Mike did as he was told. It sat there on the table for a second and then diminished in size and vanished.
He gaped in shock, “Wha... Where did it go?”
“I did say things are drawn back to their planes of origin. The ticket is now resting on your bedside table about three yards in... that direction.”
Marty pointed in a way Mike had never seen before. his arm seemed to vanish at the elbow. He followed it, strained his eyes and *snap*, he was looking into the corridor again and could see Marty’s whole arm, pointing.
He stared in awe. His room seemed to be stretched out to infinity. He looked over his shoulder and it was stretched out that way too. As he studied it, he could see what Marty meant. It was as if the world had been sliced and that slice had been duplicated all the way down. Some bits were dark, some had the light on. Little differences became apparent, different colours of wallpaper and paint. Far in the distance, he was sure he saw the glimmer of a fire.
“I notice you can see my hand? Good. Follow me.” Marty took a few steps into the corridor and then stopped, Mike joined him. “Now, close your eyes, relax, think about looking at something distant, a tree, the stars, something like that.”
Mike squeezed his eyes shut, concentrated on seagulls flying in the distance and something slid into place. “It didn’t hurt that time! It felt.... Different.”
Marty’s voice took on a pained tone as if remembering his first time. “Think of it as a limb you’ve never used before. The joint’s stiff and snaps sharply and painfully the first time it’s bent. After that it just gets easier. The more you use it, the stronger it gets. Anyway, open your eyes. Have a look around.”
Mike did so. He was standing in his bedroom. The light was off, so was the TV. He turned on the light to get a better look. The wallpaper was the same but a couple of the posters were different. The books in the bookshelf were in a different order and lying on the table where he’d left it was the bus ticket.
“It’s not just objects that drift back to their origins. We do too if we let ourselves and that’s just what you did on the bus. Now think. The dimension you walked into relates to events in time forking, right?”
“Now, you allowed yourself to drift on a moving bus, on the top deck no less... What would’ve happened if the bus in your plane had been one minute early? Or late? I didn’t have a tutor or mentor. I learned most of this by trial and error and believe me, the error was painful.” He raised his t-shirt to reveal an angry red scar on his side. “I was lucky. The car was only travelling at twenty when it vanished out from under me and the road was empty.”
The blood drained from Mike’s face as the realisation hit him.
“I nearly died!” He thought in horror. “Shit! Not only could I have appeared in mid-air ten feet above the ground, but I’d’ve been travelling at thirty miles per hour as well... And the bus might’ve only been twenty feet behind me which might’ve run me over!”
“I’ll let you drift home now safely. Keep your eyes open and watch your surroundings. It’s one of my favourite special effects. As it’s such a short distance you won’t see many changes. When you let yourself drift a long distance it’s much better but this will at least give you the feel for it. Now. Relax, let your mind just wander. Don’t concentrate, do the reverse. Relax. I’ve got to go but I’ll see you again. You have much to learn young Jedi. Oh... And be careful!"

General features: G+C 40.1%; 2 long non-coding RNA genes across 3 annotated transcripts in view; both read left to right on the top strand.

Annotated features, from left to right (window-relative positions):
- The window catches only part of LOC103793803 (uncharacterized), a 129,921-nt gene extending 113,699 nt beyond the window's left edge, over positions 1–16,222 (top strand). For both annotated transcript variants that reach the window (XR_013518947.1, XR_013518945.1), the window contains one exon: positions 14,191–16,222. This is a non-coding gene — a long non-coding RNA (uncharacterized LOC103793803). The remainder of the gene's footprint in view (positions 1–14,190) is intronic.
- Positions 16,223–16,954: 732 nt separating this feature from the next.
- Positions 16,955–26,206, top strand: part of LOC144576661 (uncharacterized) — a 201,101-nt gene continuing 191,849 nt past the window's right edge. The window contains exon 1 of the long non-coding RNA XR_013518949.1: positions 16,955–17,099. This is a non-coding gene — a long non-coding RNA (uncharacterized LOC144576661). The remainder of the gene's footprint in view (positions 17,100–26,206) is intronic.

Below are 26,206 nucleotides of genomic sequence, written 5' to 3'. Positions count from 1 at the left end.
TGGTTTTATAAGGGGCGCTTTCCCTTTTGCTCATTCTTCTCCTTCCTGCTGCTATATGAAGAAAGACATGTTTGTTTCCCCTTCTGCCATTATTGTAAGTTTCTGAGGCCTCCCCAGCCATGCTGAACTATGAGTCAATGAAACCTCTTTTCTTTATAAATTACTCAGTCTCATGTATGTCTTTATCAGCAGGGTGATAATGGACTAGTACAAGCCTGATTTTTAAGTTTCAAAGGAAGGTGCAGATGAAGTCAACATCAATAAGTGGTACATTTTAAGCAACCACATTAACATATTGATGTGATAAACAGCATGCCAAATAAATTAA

If there was one thing Mike didn’t need tuition on it was daydreaming. He was school champion at that. He let his mind wander but kept an eye on his surroundings. He felt that familiar sinking feeling, things in the room shifted. Marty vanished first. Pens and books vanished or moved, posters changed, the light flickered a few times and then came back on again along with the TV. He was all alone in his room again.
Mike was overcome by excitement at what he’d learned. He grinned from ear to ear. He had a special power! He started running through all the possibilities in his head. It was dizzying. Turning off the TV, he lay back on the bed and let his imagination run riot.
The next fortnight passed uneventfully. Mike went out with his mates, watched TV when it was raining and generally did what everyone else was doing during their holidays.
He tried many times to shift his perception. To see the corridor again and all the time he wished Marty would show up to teach him how.
The only unusual thing he’d noticed was the ghosts were back and a little more common than he remembered but even trying to focus and lock onto one of them only led to disappointment.
A couple of times he’d noticed one or another of his friends giving him the odd look. He’d obviously been crossing his eyes and screwing his face up in the attempts and just explained it away as a sneeze that didn’t come.
He resigned himself to the fact that he could only do it when Marty was around and became increasingly frustrated by his absence. To make things worse, the third week of the holiday had been booked by his family for a week in Blackpool. Before that last day of school, he’d been looking forward to it. He’d never been to Blackpool and had heard it was once the ideal holiday resort. Now it was on the decline but it still had enough to keep him busy for a week. Usually, they went to Llandudno, Scarborough or Southport but he just didn’t want to leave in case Marty returned.